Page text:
Figure 1 

Comparative annotation of both cDNA and genomic DNA sequences of the bovine PAPD1 gene.

Int J Biol Sci Image (Click on the image to enlarge.)

Primer design for amplification of the bovine PAPD1 gene

Three pairs of primers were designed to detect genetic polymorphisms in the bovine PAPD1 gene, based on the genomic sequence generated from the bovine genome sequencing project. The first primer pair (forward sequence, 5'-GAG TGT GGT GGT TAG GGG TGG TAG-3' and reverse sequence, 5'-TTC ACA GTA GGG TTT CCC TTC CTC-3') targeted a 517 bp region of the promoter from bases 9,048 to 9,564 (GenBank accession no. AAFC02034082). The second primer pair (forward sequence, 5'-CCC CGT CTC TGG TTC TAT TTT CAA T 3' and reverse sequence, 5' GCG ACT CCA GAC TCT TCC TCC TG 3') amplified a 481 bp product, which included the entire exon 1 plus part of the promoter sequence, 5'UTR and partial intron 1 sequence (GenBank accession no. AAFC02034082). The last primer pair (forward sequence, 5'-TTC ATT GAG TTA GAC AAG GCT GTG-3' and reverse sequence, 5'-TAG CTC CAA TAC GTG TCA ATT TTT-3') was based on GenBank accession no. AAFC02139310 and amplified a 543 bp product, including partial intron 6, entire exon 7, complete intron 7, entire exon 8 and partial intron 8 sequences.

Detection of genetic polymorphisms in the bovine PAPD1 gene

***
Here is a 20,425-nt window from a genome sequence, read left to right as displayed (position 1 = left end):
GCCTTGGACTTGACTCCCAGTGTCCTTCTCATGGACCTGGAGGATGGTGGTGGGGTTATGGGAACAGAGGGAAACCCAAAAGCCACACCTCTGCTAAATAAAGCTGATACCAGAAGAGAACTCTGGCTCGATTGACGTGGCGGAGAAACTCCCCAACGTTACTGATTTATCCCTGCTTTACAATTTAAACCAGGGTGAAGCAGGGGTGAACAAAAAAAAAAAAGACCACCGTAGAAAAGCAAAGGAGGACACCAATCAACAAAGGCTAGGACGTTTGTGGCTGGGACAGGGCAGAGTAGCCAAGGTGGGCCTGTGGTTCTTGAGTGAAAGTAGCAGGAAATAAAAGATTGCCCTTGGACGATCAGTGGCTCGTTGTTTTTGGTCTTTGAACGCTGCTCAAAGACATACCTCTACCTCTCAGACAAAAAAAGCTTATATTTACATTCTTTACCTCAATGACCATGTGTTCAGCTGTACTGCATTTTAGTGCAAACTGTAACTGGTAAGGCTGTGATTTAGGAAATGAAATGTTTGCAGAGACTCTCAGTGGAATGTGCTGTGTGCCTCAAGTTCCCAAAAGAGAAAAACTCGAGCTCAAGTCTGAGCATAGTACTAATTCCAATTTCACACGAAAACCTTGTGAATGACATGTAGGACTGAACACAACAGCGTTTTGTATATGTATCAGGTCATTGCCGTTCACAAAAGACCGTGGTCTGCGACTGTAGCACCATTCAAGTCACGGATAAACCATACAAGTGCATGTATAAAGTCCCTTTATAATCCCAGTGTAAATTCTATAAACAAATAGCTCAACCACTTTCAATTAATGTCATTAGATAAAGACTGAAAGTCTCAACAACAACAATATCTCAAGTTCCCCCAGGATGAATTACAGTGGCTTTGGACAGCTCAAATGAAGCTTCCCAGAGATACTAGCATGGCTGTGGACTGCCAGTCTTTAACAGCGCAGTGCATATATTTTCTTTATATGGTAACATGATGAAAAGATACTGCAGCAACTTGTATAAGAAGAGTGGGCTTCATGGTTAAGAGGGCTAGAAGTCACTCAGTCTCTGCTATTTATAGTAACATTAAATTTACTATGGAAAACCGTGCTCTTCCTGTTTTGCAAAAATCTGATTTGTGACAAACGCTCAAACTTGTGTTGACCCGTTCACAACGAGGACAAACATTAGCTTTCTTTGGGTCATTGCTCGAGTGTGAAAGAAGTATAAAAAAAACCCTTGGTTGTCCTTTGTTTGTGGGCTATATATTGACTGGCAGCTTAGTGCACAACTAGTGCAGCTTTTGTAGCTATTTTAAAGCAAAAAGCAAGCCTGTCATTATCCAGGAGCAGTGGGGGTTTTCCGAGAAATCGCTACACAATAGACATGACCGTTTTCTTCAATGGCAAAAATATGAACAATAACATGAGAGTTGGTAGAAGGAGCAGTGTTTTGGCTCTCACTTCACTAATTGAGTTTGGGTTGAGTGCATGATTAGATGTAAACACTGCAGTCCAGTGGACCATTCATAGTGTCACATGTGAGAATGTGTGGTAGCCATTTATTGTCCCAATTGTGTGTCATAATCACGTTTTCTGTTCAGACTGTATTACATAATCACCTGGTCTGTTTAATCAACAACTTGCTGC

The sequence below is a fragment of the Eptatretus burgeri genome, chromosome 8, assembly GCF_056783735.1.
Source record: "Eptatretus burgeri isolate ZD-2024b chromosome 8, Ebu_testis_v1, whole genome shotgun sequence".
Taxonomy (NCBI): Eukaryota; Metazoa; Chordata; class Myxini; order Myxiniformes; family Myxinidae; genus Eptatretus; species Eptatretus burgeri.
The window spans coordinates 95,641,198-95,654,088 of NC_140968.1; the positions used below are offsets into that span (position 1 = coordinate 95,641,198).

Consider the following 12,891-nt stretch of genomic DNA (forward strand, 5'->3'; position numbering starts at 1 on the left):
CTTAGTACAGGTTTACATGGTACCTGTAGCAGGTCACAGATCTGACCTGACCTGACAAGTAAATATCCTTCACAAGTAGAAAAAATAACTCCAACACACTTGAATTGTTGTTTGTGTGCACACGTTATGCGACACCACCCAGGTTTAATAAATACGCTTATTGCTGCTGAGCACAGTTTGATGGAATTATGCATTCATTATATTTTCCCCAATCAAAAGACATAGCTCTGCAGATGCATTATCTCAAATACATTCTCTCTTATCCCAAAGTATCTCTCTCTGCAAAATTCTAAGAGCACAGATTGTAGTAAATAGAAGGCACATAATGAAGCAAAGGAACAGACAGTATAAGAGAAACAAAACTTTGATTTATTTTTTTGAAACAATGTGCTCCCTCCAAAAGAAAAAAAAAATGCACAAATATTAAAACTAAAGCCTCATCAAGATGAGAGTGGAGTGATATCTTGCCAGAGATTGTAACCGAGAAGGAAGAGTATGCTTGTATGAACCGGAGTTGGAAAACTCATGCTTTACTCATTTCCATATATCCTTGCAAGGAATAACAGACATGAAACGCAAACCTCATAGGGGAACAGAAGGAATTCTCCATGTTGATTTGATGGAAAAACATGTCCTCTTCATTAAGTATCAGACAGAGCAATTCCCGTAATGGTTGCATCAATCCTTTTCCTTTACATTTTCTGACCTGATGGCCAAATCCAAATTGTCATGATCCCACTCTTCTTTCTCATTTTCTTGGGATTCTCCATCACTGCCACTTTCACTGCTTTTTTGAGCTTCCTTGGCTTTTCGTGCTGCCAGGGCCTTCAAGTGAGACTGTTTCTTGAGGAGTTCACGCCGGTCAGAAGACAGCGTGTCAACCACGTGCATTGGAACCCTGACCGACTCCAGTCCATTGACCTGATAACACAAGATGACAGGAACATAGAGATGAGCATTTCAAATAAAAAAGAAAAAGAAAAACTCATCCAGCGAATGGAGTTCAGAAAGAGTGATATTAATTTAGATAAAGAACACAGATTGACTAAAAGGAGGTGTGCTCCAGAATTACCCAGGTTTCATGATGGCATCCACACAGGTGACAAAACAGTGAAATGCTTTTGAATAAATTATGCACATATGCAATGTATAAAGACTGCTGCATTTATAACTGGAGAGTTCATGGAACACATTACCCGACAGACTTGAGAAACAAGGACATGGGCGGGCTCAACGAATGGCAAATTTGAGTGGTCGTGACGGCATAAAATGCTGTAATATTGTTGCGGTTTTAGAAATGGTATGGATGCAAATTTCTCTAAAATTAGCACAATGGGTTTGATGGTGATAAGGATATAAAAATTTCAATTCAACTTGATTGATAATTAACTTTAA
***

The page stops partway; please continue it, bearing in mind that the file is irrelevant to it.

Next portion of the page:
The animals used in the present research were derived from a Wagyu x Limousin cross, including 6 F1 bulls, 113 F1 dams and ~250 F2 progeny. Two obesity-related phenotypes included beef marbling score (BMS) and subcutaneous fat depth (SFD) were compared to PAPD1 genotypes. Beef marbling score is a subjective measure of the amount of intramuscular fat in the longissimus muscle based on USDA standards, while SFD was measured at the 12-13th rib interface perpendicular to the outside surface at a point three-fourths the length of the longissimus muscle from its chine bone end. Genetic polymorphisms were screened by comparison of sequence patterns on six F1 bulls. The PCR reactions were performed in a total volume of 10 µl, including 25 ng of bovine genomic DNA, 1X Platinum Taq Buffer (20 mM Tris-HCl, pH 8.4, 50 mM KCl; Invitrogen), 3.0 mM MgCl2, 0.3 mM each of the four dNTPs, 0.5 U Platinum Taq polymerase (Invitrogen) and 25 ng of each primer. The PCR reactions started with denaturation at 94°C for 2 min, followed by 8 touch-down cycles: 30 seconds at 94°C, 30 seconds at 71°C to 63°C (i.e. decreasing 1°C per cycle), and 30 seconds at 72°C. Then, the PCR took another 37 cycles of reactions: 30 seconds at 94°C, 30 seconds at 63°C and 30 seconds at 72°C, and finally ended after 5 min at 72°C. The PCR products were then sequenced on an ABI 3730 sequencer in the Laboratory for Biotechnology and Bioanalysis at Washington State University following a standard protocol.